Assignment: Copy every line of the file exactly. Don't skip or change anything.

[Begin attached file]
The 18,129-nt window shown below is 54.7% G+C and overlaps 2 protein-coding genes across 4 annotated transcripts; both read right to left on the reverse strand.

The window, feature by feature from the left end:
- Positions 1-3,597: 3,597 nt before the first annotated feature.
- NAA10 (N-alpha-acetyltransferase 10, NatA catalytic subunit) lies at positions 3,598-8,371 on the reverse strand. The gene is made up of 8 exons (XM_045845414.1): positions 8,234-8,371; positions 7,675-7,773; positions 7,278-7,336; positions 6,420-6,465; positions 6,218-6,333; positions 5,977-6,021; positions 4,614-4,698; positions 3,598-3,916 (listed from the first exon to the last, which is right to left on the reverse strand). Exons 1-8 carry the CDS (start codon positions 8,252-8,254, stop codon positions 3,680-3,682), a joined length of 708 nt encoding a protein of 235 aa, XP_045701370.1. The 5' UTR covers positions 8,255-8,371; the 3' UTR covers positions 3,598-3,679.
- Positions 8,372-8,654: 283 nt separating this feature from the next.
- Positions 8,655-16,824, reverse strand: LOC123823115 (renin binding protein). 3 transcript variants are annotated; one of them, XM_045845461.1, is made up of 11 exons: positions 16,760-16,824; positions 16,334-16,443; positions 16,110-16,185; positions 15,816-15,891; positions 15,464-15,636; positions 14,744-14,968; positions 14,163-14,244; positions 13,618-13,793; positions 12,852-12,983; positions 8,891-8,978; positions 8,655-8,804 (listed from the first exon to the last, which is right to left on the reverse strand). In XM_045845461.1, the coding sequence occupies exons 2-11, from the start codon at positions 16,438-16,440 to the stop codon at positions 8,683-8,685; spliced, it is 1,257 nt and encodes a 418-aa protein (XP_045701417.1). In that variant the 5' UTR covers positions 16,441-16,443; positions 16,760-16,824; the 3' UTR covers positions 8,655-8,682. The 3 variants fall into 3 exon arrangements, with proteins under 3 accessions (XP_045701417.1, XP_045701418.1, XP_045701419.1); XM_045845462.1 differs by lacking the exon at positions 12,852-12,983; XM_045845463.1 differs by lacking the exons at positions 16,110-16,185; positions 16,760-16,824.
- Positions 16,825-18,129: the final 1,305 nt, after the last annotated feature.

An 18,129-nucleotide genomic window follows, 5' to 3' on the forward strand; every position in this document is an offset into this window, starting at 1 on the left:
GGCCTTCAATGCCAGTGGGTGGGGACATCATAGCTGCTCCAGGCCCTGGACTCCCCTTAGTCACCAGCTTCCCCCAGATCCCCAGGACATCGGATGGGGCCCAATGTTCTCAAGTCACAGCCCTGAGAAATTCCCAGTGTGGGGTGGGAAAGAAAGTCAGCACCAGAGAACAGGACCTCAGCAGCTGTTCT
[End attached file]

The 18,129-nt window shown below is 54.7% G+C and overlaps 2 protein-coding genes across 4 annotated transcripts; both read right to left on the reverse strand.

The window, feature by feature from the left end:
- Positions 1-3,597: 3,597 nt before the first annotated feature.
- NAA10 (N-alpha-acetyltransferase 10, NatA catalytic subunit) lies at positions 3,598-8,371 on the reverse strand. The gene is made up of 8 exons (XM_045845414.1): positions 8,234-8,371; positions 7,675-7,773; positions 7,278-7,336; positions 6,420-6,465; positions 6,218-6,333; positions 5,977-6,021; positions 4,614-4,698; positions 3,598-3,916 (listed from the first exon to the last, which is right to left on the reverse strand). Exons 1-8 carry the CDS (start codon positions 8,252-8,254, stop codon positions 3,680-3,682), a joined length of 708 nt encoding a protein of 235 aa, XP_045701370.1. The 5' UTR covers positions 8,255-8,371; the 3' UTR covers positions 3,598-3,679.
- Positions 8,372-8,654: 283 nt separating this feature from the next.
- Positions 8,655-16,824, reverse strand: LOC123823115 (renin binding protein). 3 transcript variants are annotated; one of them, XM_045845461.1, is made up of 11 exons: positions 16,760-16,824; positions 16,334-16,443; positions 16,110-16,185; positions 15,816-15,891; positions 15,464-15,636; positions 14,744-14,968; positions 14,163-14,244; positions 13,618-13,793; positions 12,852-12,983; positions 8,891-8,978; positions 8,655-8,804 (listed from the first exon to the last, which is right to left on the reverse strand). In XM_045845461.1, the coding sequence occupies exons 2-11, from the start codon at positions 16,438-16,440 to the stop codon at positions 8,683-8,685; spliced, it is 1,257 nt and encodes a 418-aa protein (XP_045701417.1). In that variant the 5' UTR covers positions 16,441-16,443; positions 16,760-16,824; the 3' UTR covers positions 8,655-8,682. The 3 variants fall into 3 exon arrangements, with proteins under 3 accessions (XP_045701417.1, XP_045701418.1, XP_045701419.1); XM_045845462.1 differs by lacking the exon at positions 12,852-12,983; XM_045845463.1 differs by lacking the exons at positions 16,110-16,185; positions 16,760-16,824.
- Positions 16,825-18,129: the final 1,305 nt, after the last annotated feature.

An 18,129-nucleotide genomic window follows, 5' to 3' on the forward strand; every position in this document is an offset into this window, starting at 1 on the left:
GGCCTTCAATGCCAGTGGGTGGGGACATCATAGCTGCTCCAGGCCCTGGACTCCCCTTAGTCACCAGCTTCCCCCAGATCCCCAGGACATCGGATGGGGCCCAATGTTCTCAAGTCACAGCCCTGAGAAATTCCCAGTGTGGGGTGGGAAAGAAAGTCAGCACCAGAGAACAGGACCTCAGCAGCTGTTCT